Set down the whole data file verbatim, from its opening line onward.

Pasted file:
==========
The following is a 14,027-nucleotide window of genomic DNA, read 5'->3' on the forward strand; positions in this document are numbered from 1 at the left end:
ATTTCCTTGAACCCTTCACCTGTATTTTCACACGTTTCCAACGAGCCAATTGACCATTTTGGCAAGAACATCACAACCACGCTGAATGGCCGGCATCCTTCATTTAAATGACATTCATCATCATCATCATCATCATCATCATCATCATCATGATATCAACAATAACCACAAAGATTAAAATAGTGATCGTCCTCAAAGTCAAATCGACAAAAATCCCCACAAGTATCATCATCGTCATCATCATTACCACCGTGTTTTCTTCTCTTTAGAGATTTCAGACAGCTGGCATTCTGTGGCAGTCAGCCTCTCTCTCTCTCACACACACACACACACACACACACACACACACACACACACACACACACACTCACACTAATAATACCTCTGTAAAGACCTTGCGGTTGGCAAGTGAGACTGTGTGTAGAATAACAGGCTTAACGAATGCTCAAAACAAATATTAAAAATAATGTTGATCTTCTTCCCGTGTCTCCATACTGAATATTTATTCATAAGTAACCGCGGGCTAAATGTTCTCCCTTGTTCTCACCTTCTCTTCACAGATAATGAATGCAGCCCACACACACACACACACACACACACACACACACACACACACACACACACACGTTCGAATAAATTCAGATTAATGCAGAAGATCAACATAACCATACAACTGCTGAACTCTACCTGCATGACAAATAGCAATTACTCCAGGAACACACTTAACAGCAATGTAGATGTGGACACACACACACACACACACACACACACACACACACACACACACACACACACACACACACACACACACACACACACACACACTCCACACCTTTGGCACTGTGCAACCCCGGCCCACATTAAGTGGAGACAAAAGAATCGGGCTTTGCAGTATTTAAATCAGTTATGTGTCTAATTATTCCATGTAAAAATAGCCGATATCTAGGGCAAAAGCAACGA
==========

The following is a 14,027-nucleotide window of genomic DNA, read 5'->3' on the forward strand; positions in this document are numbered from 1 at the left end:
ATTTCCTTGAACCCTTCACCTGTATTTTCACACGTTTCCAACGAGCCAATTGACCATTTTGGCAAGAACATCACAACCACGCTGAATGGCCGGCATCCTTCATTTAAATGACATTCATCATCATCATCATCATCATCATCATCATCATCATGATATCAACAATAACCACAAAGATTAAAATAGTGATCGTCCTCAAAGTCAAATCGACAAAAATCCCCACAAGTATCATCATCGTCATCATCATTACCACCGTGTTTTCTTCTCTTTAGAGATTTCAGACAGCTGGCATTCTGTGGCAGTCAGCCTCTCTCTCTCTCACACACACACACACACACACACACACACACACACACACACACACACACACTCACACTAATAATACCTCTGTAAAGACCTTGCGGTTGGCAAGTGAGACTGTGTGTAGAATAACAGGCTTAACGAATGCTCAAAACAAATATTAAAAATAATGTTGATCTTCTTCCCGTGTCTCCATACTGAATATTTATTCATAAGTAACCGCGGGCTAAATGTTCTCCCTTGTTCTCACCTTCTCTTCACAGATAATGAATGCAGCCCACACACACACACACACACACACACACACACACACACACACACACACACACGTTCGAATAAATTCAGATTAATGCAGAAGATCAACATAACCATACAACTGCTGAACTCTACCTGCATGACAAATAGCAATTACTCCAGGAACACACTTAACAGCAATGTAGATGTGGACACACACACACACACACACACACACACACACACACACACACACACACACACACACACACACACACACACACACACACACACTCCACACCTTTGGCACTGTGCAACCCCGGCCCACATTAAGTGGAGACAAAAGAATCGGGCTTTGCAGTATTTAAATCAGTTATGTGTCTAATTATTCCATGTAAAAATAGCCGATATCTAGGGCAAAAGCAACGA